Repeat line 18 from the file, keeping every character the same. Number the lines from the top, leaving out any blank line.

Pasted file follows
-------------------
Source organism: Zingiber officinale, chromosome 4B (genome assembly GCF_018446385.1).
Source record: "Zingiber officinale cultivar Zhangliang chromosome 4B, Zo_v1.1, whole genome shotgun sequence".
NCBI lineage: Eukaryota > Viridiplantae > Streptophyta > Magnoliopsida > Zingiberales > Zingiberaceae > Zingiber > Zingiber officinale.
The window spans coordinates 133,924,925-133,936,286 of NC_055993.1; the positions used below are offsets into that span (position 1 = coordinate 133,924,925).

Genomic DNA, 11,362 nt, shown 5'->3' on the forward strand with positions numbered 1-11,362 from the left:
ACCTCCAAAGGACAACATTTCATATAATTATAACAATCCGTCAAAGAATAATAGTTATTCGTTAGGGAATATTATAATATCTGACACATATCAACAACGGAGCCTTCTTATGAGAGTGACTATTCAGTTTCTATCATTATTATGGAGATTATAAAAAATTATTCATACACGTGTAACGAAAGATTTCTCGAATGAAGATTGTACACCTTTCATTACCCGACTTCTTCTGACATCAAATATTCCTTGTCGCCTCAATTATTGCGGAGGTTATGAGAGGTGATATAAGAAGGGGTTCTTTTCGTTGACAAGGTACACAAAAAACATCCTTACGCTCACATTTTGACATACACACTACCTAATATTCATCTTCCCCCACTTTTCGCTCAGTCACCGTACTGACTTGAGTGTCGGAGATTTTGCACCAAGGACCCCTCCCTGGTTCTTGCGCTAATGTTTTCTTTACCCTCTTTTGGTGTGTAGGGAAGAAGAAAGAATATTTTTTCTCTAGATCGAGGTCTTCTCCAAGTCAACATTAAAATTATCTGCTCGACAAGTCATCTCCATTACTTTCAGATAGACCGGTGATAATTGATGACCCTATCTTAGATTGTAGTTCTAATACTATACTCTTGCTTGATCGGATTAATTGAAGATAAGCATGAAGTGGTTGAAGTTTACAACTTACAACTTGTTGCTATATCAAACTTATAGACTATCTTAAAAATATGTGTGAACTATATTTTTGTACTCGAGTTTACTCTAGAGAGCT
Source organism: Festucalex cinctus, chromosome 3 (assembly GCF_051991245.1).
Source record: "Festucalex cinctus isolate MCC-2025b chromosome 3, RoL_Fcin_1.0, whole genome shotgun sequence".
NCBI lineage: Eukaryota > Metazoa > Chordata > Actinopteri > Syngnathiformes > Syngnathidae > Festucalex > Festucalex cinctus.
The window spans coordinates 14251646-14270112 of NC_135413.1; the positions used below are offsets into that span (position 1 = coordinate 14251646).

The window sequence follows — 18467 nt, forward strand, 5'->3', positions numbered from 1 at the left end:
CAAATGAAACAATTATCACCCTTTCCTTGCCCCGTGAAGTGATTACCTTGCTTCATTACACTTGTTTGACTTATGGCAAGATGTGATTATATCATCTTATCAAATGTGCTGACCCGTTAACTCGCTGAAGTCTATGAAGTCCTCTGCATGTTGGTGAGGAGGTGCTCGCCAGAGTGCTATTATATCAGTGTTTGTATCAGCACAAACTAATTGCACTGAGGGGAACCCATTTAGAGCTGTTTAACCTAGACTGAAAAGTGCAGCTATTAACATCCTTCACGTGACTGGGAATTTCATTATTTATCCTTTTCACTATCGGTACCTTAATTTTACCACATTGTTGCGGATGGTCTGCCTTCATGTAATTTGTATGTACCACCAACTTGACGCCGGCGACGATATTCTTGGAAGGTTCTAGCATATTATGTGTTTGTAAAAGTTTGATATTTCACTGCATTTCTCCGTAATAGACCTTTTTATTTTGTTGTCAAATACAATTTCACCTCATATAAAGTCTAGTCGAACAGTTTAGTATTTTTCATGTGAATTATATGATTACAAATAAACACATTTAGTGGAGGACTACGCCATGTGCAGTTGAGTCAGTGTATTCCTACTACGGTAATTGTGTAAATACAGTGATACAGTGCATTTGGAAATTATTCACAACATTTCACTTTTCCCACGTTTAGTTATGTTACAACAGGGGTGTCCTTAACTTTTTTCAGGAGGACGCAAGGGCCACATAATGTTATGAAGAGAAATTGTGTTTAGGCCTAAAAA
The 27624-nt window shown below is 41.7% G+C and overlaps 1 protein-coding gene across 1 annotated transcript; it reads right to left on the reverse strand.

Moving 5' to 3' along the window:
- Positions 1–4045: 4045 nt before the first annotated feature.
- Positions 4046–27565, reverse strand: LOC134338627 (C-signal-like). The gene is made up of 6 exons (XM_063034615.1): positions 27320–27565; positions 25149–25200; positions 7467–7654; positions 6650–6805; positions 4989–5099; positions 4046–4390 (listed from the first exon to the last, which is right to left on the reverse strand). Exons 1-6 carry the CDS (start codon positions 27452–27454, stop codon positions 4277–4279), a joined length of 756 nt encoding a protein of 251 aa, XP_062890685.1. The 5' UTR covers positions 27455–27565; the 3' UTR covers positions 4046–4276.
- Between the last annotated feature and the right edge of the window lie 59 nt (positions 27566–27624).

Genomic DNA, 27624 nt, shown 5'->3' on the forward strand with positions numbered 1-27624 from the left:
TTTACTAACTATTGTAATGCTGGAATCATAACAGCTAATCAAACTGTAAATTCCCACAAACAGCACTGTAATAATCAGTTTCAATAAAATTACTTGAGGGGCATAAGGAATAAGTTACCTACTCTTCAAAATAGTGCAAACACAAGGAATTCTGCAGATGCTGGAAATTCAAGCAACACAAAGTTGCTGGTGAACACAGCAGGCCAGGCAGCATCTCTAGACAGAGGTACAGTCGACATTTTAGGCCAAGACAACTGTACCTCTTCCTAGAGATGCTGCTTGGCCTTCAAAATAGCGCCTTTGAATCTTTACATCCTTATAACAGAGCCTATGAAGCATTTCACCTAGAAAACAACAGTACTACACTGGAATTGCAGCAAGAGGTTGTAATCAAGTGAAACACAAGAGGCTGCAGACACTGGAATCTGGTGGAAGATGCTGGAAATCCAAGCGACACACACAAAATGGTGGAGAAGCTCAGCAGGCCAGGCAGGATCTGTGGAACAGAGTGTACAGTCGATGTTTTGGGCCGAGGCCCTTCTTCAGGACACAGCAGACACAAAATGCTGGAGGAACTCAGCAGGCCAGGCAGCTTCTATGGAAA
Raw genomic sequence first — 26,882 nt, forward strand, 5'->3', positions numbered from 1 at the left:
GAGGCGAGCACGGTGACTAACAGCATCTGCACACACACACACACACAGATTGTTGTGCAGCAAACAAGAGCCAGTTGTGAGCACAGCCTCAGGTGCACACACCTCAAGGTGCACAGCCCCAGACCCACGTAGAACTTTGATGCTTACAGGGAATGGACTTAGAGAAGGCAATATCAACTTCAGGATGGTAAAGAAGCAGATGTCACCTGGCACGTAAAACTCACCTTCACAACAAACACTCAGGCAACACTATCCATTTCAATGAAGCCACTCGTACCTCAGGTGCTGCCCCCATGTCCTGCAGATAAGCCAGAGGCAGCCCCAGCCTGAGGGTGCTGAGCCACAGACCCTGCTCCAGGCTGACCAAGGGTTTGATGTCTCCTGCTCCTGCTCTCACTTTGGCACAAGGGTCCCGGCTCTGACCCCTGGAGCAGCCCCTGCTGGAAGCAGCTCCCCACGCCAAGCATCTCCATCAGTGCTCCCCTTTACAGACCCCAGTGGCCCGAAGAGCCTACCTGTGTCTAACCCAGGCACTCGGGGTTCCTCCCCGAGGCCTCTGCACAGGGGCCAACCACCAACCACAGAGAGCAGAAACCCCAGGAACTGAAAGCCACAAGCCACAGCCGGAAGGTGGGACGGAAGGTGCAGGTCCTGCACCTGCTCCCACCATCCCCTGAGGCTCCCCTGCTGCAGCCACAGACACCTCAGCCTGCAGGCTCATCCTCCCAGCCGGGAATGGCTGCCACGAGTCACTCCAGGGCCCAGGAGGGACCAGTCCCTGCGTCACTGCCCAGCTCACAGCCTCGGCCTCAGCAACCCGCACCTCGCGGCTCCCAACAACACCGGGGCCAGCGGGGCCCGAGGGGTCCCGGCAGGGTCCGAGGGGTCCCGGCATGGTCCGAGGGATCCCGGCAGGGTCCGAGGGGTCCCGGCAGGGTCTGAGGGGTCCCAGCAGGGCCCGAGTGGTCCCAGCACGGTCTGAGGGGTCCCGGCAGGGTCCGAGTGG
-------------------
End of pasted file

Genomic DNA, 27624 nt, shown 5'->3' on the forward strand with positions numbered 1-27624 from the left: